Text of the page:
31 October 2012

On abolishing the death penalty.

Happy Halloween, and just in time for Halloween I’m discussing Prop 34, the ban-the-death-penalty law. No, I didn’t deliberately time it that way. Yes, I’m still writing about politics on a kids’ holiday. You don’t have to read it on Halloween, you know. You can blow it off till Election Day, as are most of the procrastinators in California; then scramble to figure out what you think… then conclude you don’t know anything, and just vote “no” on everything, or leave ’em blank.

On this one, most people already kinda know where they stand. Either they hate the death penalty, and hate that any civilized society should have to execute anybody; or they’re disturbed by the number of people who get sentenced to death, only to later be found not guilty by reason of DNA evidence; or they hate how so many ghouls rejoice at every execution, as if the only way to sate the Dark Unholy Beast of Vengeance Justice is to sacrifice more deserving criminals to it. I’m not a fan of that last thing myself.

30 October 2012

Voting on car insurance rates again? Yes, again.

Getting behind on the proposition rants… Other stuff’s been distracting me. Prop 33 is kind of a no-brainer, though.

Proposition 33. Auto Insurance Companies. Prices Based on Driver’s History of Insurance Coverage. Initiative Statute.

What I’d call it. If you don’t have auto insurance, man, are you gonna get shafted by your introductory rate.

The “problem” and “solution.” Well, for most of us it’s not a problem: When we passed Prop 103 in 1988, it determined how the Insurance Commissioner approves auto insurance rates. Mostly it’s based on the driver’s safety record. To a lesser degree, it’s based on how often you drive, or how long you’ve been driving. That sets the baseline rate.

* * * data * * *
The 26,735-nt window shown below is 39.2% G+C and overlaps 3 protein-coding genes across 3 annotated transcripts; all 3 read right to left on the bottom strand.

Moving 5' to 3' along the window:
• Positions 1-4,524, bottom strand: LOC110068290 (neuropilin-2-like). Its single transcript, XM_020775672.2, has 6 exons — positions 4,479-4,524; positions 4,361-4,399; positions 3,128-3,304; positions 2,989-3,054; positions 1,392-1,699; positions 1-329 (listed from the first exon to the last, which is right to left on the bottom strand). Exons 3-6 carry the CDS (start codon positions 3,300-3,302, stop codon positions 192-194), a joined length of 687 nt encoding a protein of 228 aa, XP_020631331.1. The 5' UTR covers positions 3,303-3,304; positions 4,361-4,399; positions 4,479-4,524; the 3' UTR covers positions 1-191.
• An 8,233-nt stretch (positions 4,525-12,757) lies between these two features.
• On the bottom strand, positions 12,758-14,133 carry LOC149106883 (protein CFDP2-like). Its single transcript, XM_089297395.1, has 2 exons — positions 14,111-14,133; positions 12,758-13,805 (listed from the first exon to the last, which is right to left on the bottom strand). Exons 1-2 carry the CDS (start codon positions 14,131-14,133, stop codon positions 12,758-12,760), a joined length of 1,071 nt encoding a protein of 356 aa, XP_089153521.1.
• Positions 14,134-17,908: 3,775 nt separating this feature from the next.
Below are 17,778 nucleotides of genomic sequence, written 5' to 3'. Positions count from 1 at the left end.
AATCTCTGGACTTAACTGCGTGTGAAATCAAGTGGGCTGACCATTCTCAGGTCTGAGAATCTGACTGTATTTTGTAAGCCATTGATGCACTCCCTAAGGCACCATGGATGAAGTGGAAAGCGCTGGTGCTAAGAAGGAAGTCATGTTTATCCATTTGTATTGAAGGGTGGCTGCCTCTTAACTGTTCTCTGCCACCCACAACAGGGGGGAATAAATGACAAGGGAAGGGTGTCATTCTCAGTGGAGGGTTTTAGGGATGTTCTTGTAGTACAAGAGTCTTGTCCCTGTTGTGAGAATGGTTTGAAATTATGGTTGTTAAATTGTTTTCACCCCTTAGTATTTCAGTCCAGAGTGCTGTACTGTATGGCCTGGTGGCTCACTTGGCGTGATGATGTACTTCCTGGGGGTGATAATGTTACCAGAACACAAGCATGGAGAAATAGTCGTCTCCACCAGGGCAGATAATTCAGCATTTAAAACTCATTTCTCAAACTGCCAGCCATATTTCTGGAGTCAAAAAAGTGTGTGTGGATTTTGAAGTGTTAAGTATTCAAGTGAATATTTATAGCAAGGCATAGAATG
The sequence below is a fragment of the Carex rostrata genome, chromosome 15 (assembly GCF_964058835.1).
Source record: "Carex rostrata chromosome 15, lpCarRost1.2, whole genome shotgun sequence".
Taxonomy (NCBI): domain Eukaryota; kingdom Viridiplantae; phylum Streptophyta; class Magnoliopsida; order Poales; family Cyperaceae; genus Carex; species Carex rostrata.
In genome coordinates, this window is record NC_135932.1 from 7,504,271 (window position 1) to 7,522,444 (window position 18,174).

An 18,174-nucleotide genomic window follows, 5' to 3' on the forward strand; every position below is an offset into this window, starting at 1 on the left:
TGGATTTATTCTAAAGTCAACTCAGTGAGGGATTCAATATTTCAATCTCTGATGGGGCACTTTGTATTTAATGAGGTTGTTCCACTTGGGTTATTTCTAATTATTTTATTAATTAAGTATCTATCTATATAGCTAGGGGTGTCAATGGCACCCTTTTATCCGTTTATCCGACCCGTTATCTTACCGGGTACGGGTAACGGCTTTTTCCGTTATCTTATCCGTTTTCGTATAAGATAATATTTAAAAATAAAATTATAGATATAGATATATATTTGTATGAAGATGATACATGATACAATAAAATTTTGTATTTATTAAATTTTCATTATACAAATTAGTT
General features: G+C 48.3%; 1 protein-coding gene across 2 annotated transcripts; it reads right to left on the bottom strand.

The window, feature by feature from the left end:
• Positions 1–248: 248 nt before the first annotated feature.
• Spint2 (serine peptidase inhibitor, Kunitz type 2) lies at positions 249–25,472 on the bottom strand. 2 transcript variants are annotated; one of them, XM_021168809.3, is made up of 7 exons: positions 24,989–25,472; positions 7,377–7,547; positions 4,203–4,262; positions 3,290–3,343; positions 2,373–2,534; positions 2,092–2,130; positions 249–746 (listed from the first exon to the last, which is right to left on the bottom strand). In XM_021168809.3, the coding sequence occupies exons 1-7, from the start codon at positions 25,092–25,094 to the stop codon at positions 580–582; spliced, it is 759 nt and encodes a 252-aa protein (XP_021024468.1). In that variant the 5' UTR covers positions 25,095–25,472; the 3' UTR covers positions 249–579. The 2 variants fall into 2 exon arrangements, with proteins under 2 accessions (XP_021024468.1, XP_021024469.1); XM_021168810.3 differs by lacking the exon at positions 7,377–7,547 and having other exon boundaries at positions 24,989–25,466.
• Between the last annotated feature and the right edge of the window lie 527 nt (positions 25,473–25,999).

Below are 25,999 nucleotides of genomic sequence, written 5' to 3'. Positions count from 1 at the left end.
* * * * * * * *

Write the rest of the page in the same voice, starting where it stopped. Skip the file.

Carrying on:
Insurance companies can then offer discounts to their existing customers for being good drivers. But they can’t offer those discounts to attract new customers from other insurers. Well, Prop 33 fixes that: Now they can.

Here’s the catch. If you’ve not been driving for 90 days, or are a new driver, or are new to California, or were covered under someone else’s plan but didn’t have your own plan, you’re gonna get hosed.

24 October 2012

James Dobson and Obama’s America.

On 22 October 2008, four years and two days ago, James Dobson issued a strongly-worded letter to Focus on the Family supporters, titled “Letter from 2012 in Obama’s America.” It was forwarded to me, via email, from a family member who is in the habit of believing everything James Dobson says. I suspect the reasoning is since he’s such a good child psychologist, he must be right about politics. In any event, you can read it here.

I have a long history with Dobson’s books and organizations. I even used to contribute to Focus on the Family on a regular basis. I stopped the regular contributions in the mid-1990s, and stopped even the occasional contributions in the early 2000s. Most of what did it for me was his fatwa against California public schools: He ordered Christians to pull their kids out of them, and (though the following weren’t his words) abandon the children left behind to the devil.

22 October 2012

Prop 32: You shouldn’t have to fund your opponents.

The local police and firefighters’ unions keep sending me flyers that state they’re against Proposition 32. They send me so many, I’m wondering whether to vote for it just to make them STOP THE JUNK MAIL.

I suppose I’d better get to ranting about it.

Proposition 32. Political Contributions by Payroll Deduction. Initiative Statute.

What I’d call it. Republicans shouldn’t have to fund their unions’ support of Democrats.

The problem. This was a problem back when I was a Republican: In certain jobs, the union is a big part of the benefits package. That is to say, you don’t have a benefits package unless you join it. The union administers the benefits, and the corporation pays it to do so. It doesn’t handle them itself. So while you aren’t required to join, you gotta if you want the perqs.

18 October 2012

Halloween, Samhain, and harvest festivals: Doing them wrong.

“So is your church doing anything for Halloween?” I asked him.

Harvest party,” he quickly corrected me.

I groaned inwardly. And a little bit outwardly.

“By ‘harvest party,’ do you mean having a big Thanksgiving-style feast, featuring foods from the autumn harvest, plus a prayer of thanks for the hard-working farmers and farming communities and agribusinesses who provide us with food? Or do you mean the kids play dress-up, you feed them junk food, and there are games and prizes?”